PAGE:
Manual operations not only weight far less, but are far more reliable and cheaper to maintain.  If customers were actually told that things like keyless entry and remote start required leaving radio receivers on all the time, I doubt anyone would actually still want these silly features.

William K.
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Re: Way too much waste
William K.   2/11/2013 9:01:53 PM
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Not only is remote start a silly accessory, it is a source that delivers 100% on pollution, since the car warming up driverless for half an hour, or even just 15 minutes is just burning fuel delivering no travel value at all. All the warmup time the engine really needs is the time that it takes me to fasten my seatbelt after starting the engine.

Thinking_J
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always a compromise.....
Thinking_J   2/11/2013 5:02:36 PM
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The compromise: reduced cross flow = less cooling of brakes.

On most consumer cars the impact would likely be minimal.

On my car.. well, let's just say I like "spirited" driving on mountain roads.

At "Indy" a number of years ago.... they were noting other trade offs relating to the wheel design. Specifically the affect on handling at high speeds when the wheel was optimized for minimal drag, the wheels would start acting like forward "rudders" during high speed turns - making suspension tuning kinda weird.

 

 

bobjengr
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METAL/PLASTIC WHEELS
bobjengr   2/11/2013 6:12:23 PM
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Excellent Post--I think this is the way highway mileage improvement will occur-in an incremental fashion.  I know from previous posts, automotive companies are working on many projects to meet the new Federal guidelines coming quickly.  I have been following with great interest materials that are lighter yet as strong as ones now being used.  I feel the metal/plastic wheels represent a great breakthrough. 

Ann R. Thryft
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Re: METAL/PLASTIC WHEELS
Ann R. Thryft   2/12/2013 4:59:57 PM
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bobjengr, I agree about incremental developments. While it's easy to wish we could just figure out and execute/implement everything all at once, real life tends not to work that way.

William K.
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Metal and plastic wheel
William K.   2/11/2013 9:12:09 PM
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This new wheel design looks like it keeps the same flaw that most aluminum wheels carry, which is that they corrode and develop rim leaks. That may not be a problem in south cal, but here in Michigan there are tons of salt dumped at the first hint of snow, and it is far worse then the navy salt-spray test could dream of being. So  wheel with a good plastic in the seal area would be an improvement indeed. I really find it hard to believe that the streamlining gives a 1.1MPG improvement, or even a 1.1% improvement, unless it is being compared to the most non-aerodynamic design made.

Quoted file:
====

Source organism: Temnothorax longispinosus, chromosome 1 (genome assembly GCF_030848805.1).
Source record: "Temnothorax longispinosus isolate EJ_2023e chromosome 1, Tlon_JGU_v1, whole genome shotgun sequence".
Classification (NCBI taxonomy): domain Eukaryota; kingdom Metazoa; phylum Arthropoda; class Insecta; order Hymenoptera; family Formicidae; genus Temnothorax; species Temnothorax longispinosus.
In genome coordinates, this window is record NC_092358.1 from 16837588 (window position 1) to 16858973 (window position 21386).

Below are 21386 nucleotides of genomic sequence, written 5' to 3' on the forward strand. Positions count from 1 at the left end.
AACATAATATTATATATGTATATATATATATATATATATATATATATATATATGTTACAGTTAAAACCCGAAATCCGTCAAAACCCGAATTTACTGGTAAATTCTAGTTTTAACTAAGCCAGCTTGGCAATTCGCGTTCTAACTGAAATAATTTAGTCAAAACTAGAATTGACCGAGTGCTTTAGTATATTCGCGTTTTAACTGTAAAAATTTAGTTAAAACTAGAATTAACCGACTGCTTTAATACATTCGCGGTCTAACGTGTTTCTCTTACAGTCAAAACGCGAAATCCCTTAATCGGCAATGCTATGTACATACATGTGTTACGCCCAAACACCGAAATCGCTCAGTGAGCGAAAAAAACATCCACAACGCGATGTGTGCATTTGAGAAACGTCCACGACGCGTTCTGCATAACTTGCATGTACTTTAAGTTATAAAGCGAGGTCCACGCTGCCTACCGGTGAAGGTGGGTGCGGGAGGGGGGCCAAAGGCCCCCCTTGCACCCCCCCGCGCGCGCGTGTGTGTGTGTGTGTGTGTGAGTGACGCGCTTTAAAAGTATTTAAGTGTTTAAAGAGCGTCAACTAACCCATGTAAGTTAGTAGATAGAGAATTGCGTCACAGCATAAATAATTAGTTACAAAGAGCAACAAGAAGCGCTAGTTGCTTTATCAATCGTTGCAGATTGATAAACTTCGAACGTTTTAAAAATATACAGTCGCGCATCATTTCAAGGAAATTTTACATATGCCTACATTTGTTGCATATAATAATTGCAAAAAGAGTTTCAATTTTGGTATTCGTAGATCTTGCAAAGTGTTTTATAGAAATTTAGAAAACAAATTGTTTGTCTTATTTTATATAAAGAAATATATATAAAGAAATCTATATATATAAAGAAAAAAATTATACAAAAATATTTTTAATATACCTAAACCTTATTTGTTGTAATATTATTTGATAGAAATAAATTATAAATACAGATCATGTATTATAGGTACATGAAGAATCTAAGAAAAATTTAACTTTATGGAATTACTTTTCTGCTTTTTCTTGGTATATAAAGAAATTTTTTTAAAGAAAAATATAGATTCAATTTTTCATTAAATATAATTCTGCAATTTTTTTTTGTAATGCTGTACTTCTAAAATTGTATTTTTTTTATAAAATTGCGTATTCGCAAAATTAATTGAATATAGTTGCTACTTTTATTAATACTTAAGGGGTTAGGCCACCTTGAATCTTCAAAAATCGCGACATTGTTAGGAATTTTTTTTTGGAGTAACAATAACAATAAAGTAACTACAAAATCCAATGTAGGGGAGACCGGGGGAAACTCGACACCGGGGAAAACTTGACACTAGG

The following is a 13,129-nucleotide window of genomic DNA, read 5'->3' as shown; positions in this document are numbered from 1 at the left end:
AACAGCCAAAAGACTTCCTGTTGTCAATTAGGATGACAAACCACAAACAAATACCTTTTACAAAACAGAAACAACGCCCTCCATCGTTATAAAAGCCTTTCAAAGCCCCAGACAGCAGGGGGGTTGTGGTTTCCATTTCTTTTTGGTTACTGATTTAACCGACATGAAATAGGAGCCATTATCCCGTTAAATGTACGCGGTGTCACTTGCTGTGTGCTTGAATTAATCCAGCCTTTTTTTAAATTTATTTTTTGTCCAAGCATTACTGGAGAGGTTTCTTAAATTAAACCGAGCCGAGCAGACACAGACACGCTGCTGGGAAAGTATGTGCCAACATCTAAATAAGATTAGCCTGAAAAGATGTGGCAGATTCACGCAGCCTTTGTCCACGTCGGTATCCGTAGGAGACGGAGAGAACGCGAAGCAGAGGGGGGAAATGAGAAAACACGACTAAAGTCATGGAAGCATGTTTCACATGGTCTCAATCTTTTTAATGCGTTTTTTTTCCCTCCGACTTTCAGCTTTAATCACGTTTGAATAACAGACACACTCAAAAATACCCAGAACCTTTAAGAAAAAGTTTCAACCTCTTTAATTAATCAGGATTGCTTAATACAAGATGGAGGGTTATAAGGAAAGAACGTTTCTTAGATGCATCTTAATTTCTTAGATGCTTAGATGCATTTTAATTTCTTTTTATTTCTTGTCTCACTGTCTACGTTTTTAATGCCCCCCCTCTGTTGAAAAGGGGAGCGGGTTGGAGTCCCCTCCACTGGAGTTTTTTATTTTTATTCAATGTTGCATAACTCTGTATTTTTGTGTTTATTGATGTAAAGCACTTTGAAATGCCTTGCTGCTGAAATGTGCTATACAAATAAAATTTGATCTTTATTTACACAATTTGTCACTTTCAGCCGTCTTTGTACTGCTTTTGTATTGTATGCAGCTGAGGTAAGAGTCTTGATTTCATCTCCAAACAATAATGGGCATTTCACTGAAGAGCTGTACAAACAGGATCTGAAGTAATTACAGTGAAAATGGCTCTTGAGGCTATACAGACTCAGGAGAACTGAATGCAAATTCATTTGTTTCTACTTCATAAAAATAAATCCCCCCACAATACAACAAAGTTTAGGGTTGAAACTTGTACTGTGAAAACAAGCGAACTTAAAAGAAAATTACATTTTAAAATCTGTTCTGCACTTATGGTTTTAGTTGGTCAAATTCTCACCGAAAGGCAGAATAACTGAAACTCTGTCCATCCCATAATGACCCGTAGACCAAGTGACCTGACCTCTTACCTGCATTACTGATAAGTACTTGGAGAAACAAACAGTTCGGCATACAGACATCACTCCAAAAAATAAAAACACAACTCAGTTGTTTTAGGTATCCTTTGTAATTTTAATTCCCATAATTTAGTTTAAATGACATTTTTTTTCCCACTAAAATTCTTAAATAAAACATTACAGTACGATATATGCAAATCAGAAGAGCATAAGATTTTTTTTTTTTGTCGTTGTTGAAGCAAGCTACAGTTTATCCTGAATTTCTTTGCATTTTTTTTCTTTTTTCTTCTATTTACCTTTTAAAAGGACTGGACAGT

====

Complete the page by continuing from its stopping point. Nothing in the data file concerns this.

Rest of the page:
One other question is about how the plastic portion holds up with the fairly common problem of disk brakes binding and getting really hot. That happens a bit with some Chrysler product vehicles, I have found. They knew about that problem in 1976, they have not solved it by 2005. Reduced it some, but not solved.

William K.
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Metal and plastic wheel
William K.   2/11/2013 9:12:33 PM
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This new wheel design looks like it keeps the same flaw that most aluminum wheels carry, which is that they corrode and develop rim leaks. That may not be a problem in south cal, but here in Michigan there are tons of salt dumped at the first hint of snow, and it is far worse then the navy salt-spray test could dream of being. So  wheel with a good plastic in the seal area would be an improvement indeed. I really find it hard to believe that the streamlining gives a 1.1MPG improvement, or even a 1.1% improvement, unless it is being compared to the most non-aerodynamic design made. 

One other question is about how the plastic portion holds up with the fairly common problem of disk brakes binding and getting really hot. That happens a bit with some Chrysler product vehicles, I have found. They knew about that problem in 1976, they have not solved it by 2005. Reduced it some, but not solved.

evolvewheel
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Iron
Information on eVOLVE hybrid wheel...
evolvewheel   2/14/2013 9:40:49 PM
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Our experience is that fuel efficiency related to automotive wheels is a relatively unexplored area of technology, although efforts have been focused on mass and inertia...as well as aerodynamics.  The eVOLVE hybrid wheel is one of the first programs to focus on good wheel design from a structural and aerodynamic perspective, relative to the impact on fuel economy itself.  Previously, most efforts considered either mass or aerodynamics seperately and usually for some attribute other than fuel economy.  We believe the eVOLVE philosophy will greatly assist the OEM's in their efforts to improve fuel economy without sacrificing great design.  The results and video showing the coast down and wind tunnel testing are available at www.evolvehybrid.com